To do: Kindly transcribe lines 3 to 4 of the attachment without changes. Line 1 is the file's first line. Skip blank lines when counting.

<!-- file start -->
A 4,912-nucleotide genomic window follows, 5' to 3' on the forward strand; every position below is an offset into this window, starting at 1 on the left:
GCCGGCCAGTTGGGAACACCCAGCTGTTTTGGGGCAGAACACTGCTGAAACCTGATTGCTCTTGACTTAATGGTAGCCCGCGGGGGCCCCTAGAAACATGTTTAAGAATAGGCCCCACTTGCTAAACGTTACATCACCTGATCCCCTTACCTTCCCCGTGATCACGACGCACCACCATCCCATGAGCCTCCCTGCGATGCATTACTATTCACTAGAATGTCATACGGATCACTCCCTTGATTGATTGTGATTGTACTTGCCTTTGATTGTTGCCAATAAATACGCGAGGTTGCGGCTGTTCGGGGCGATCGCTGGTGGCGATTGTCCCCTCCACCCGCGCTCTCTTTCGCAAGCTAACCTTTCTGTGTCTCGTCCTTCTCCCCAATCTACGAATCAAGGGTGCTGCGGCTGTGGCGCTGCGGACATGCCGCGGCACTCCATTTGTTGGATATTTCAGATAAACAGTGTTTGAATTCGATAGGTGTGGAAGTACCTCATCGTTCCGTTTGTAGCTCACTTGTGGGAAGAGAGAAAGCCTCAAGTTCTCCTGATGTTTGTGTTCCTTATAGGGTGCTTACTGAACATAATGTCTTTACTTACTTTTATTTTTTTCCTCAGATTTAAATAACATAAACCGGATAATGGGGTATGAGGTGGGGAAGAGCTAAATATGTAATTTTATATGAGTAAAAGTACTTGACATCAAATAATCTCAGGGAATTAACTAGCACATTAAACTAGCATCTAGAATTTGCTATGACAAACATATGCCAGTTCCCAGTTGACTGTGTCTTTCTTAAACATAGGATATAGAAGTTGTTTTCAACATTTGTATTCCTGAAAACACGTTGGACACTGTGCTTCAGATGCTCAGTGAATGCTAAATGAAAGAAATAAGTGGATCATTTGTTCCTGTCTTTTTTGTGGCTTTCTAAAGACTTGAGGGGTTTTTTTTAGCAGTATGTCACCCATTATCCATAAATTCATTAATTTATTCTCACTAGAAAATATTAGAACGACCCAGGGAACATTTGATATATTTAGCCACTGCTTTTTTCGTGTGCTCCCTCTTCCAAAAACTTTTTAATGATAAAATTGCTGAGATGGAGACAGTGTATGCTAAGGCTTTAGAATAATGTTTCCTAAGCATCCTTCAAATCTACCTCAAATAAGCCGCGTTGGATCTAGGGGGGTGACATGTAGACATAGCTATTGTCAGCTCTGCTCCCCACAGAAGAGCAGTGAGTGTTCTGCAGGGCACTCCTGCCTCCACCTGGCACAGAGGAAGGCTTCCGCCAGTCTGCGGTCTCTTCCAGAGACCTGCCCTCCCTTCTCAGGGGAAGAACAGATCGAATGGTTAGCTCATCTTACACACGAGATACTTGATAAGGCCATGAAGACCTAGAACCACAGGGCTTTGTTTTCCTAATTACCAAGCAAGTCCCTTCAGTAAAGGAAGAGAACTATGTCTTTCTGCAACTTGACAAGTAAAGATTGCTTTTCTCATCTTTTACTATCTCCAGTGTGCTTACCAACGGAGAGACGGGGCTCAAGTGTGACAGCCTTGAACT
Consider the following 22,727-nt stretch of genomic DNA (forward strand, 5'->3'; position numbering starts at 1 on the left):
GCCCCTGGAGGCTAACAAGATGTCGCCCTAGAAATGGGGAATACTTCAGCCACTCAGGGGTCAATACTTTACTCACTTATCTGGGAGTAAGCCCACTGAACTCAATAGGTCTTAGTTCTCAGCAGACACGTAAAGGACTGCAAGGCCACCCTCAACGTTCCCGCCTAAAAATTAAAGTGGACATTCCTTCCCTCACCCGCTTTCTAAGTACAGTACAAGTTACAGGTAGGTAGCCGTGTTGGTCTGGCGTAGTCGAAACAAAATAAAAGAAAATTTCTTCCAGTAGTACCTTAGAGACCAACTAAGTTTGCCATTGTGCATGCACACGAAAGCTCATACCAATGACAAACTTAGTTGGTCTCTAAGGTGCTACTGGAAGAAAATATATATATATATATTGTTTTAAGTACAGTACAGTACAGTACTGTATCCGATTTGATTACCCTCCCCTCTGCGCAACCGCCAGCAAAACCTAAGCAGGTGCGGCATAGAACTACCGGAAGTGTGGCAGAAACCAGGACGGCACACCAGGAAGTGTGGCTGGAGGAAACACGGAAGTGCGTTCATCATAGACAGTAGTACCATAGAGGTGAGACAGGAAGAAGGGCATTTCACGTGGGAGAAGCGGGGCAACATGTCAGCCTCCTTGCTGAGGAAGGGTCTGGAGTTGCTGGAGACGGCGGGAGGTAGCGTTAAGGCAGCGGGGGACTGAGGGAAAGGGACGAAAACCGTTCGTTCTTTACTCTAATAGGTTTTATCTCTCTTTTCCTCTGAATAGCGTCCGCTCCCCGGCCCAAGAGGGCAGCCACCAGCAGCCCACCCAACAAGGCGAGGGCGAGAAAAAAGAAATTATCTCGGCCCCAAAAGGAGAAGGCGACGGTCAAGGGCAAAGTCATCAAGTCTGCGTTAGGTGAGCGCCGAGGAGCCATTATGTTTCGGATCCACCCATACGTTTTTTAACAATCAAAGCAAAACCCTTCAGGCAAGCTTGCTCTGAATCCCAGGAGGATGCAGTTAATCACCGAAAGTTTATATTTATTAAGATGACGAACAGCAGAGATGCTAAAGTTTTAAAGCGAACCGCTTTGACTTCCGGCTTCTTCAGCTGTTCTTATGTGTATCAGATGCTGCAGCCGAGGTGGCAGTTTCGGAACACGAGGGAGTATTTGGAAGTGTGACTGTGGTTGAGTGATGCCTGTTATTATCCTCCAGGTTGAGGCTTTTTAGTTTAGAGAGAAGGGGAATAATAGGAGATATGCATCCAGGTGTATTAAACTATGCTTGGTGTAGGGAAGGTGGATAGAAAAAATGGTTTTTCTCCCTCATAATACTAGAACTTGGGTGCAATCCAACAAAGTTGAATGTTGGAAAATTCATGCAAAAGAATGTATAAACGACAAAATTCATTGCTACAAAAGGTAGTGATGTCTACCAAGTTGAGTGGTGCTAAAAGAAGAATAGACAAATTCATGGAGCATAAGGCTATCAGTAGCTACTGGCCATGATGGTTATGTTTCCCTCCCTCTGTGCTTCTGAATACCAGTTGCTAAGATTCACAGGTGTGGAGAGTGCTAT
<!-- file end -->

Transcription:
Consider the following 22,727-nt stretch of genomic DNA (forward strand, 5'->3'; position numbering starts at 1 on the left):
GCCCCTGGAGGCTAACAAGATGTCGCCCTAGAAATGGGGAATACTTCAGCCACTCAGGGGTCAATACTTTACTCACTTATCTGGGAGTAAGCCCACTGAACTCAATAGGTCTTAGTTCTCAGCAGACACGTAAAGGACTGCAAGGCCACCCTCAACGTTCCCGCCTAAAAATTAAAGTGGACATTCCTTCCCTCACCCGCTTTCTAAGTACAGTACAAGTTACAGGTAGGTAGCCGTGTTGGTCTGGCGTAGTCGAAACAAAATAAAAGAAAATTTCTTCCAGTAGTACCTTAGAGACCAACTAAGTTTGCCATTGTGCATGCACACGAAAGCTCATACCAATGACAAACTTAGTTGGTCTCTAAGGTGCTACTGGAAGAAAATATATATATATATATTGTTTTAAGTACAGTACAGTACAGTACTGTATCCGATTTGATTACCCTCCCCTCTGCGCAACCGCCAGCAAAACCTAAGCAGGTGCGGCATAGAACTACCGGAAGTGTGGCAGAAACCAGGACGGCACACCAGGAAGTGTGGCTGGAGGAAACACGGAAGTGCGTTCATCATAGACAGTAGTACCATAGAGGTGAGACAGGAAGAAGGGCATTTCACGTGGGAGAAGCGGGGCAACATGTCAGCCTCCTTGCTGAGGAAGGGTCTGGAGTTGCTGGAGACGGCGGGAGGTAGCGTTAAGGCAGCGGGGGACTGAGGGAAAGGGACGAAAACCGTTCGTTCTTTACTCTAATAGGTTTTATCTCTCTTTTCCTCTGAATAGCGTCCGCTCCCCGGCCCAAGAGGGCAGCCACCAGCAGCCCACCCAACAAGGCGAGGGCGAGAAAAAAGAAATTATCTCGGCCCCAAAAGGAGAAGGCGACGGTCAAGGGCAAAGTCATCAAGTCTGCGTTAGGTGAGCGCCGAGGAGCCATTATGTTTCGGATCCACCCATACGTTTTTTAACAATCAAAGCAAAACCCTTCAGGCAAGCTTGCTCTGAATCCCAGGAGGATGCAGTTAATCACCGAAAGTTTATATTTATTAAGATGACGAACAGCAGAGATGCTAAAGTTTTAAAGCGAACCGCTTTGACTTCCGGCTTCTTCAGCTGTTCTTATGTGTATCAGATGCTGCAGCCGAGGTGGCAGTTTCGGAACACGAGGGAGTATTTGGAAGTGTGACTGTGGTTGAGTGATGCCTGTTATTATCCTCCAGGTTGAGGCTTTTTAGTTTAGAGAGAAGGGGAATAATAGGAGATATGCATCCAGGTGTATTAAACTATGCTTGGTGTAGGGAAGGTGGATAGAAAAAATGGTTTTTCTCCCTCATAATACTAGAACTTGGGTGCAATCCAACAAAGTTGAATGTTGGAAAATTCATGCAAAAGAATGTATAAACGACAAAATTCATTGCTACAAAAGGTAGTGATGTCTACCAAGTTGAGTGGTGCTAAAAGAAGAATAGACAAATTCATGGAGCATAAGGCTATCAGTAGCTACTGGCCATGATGGTTATGTTTCCCTCCCTCTGTGCTTCTGAATACCAGTTGCTAAGATTCACAGGTGTGGAGAGTGCTAT